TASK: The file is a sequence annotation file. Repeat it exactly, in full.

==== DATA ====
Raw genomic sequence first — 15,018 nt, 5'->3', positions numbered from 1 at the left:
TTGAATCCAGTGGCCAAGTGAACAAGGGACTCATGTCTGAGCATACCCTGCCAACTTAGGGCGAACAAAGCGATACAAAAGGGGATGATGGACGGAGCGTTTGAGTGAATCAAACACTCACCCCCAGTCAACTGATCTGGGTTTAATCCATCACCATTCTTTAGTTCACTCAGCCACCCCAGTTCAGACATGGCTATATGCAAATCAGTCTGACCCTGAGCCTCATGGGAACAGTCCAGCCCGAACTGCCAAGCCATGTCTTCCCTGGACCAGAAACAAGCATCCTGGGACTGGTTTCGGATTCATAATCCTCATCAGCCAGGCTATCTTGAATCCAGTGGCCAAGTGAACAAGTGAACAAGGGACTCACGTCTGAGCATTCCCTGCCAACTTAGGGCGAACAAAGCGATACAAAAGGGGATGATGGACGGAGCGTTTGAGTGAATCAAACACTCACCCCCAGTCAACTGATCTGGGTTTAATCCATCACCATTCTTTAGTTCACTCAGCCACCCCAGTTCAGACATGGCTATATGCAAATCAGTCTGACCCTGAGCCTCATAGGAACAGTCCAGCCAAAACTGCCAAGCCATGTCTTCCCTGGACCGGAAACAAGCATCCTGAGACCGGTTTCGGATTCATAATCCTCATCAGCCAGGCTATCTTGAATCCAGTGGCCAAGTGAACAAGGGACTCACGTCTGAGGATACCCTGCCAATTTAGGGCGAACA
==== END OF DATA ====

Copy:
Raw genomic sequence first — 15,018 nt, 5'->3', positions numbered from 1 at the left:
TTGAATCCAGTGGCCAAGTGAACAAGGGACTCATGTCTGAGCATACCCTGCCAACTTAGGGCGAACAAAGCGATACAAAAGGGGATGATGGACGGAGCGTTTGAGTGAATCAAACACTCACCCCCAGTCAACTGATCTGGGTTTAATCCATCACCATTCTTTAGTTCACTCAGCCACCCCAGTTCAGACATGGCTATATGCAAATCAGTCTGACCCTGAGCCTCATGGGAACAGTCCAGCCCGAACTGCCAAGCCATGTCTTCCCTGGACCAGAAACAAGCATCCTGGGACTGGTTTCGGATTCATAATCCTCATCAGCCAGGCTATCTTGAATCCAGTGGCCAAGTGAACAAGTGAACAAGGGACTCACGTCTGAGCATTCCCTGCCAACTTAGGGCGAACAAAGCGATACAAAAGGGGATGATGGACGGAGCGTTTGAGTGAATCAAACACTCACCCCCAGTCAACTGATCTGGGTTTAATCCATCACCATTCTTTAGTTCACTCAGCCACCCCAGTTCAGACATGGCTATATGCAAATCAGTCTGACCCTGAGCCTCATAGGAACAGTCCAGCCAAAACTGCCAAGCCATGTCTTCCCTGGACCGGAAACAAGCATCCTGAGACCGGTTTCGGATTCATAATCCTCATCAGCCAGGCTATCTTGAATCCAGTGGCCAAGTGAACAAGGGACTCACGTCTGAGGATACCCTGCCAATTTAGGGCGAACA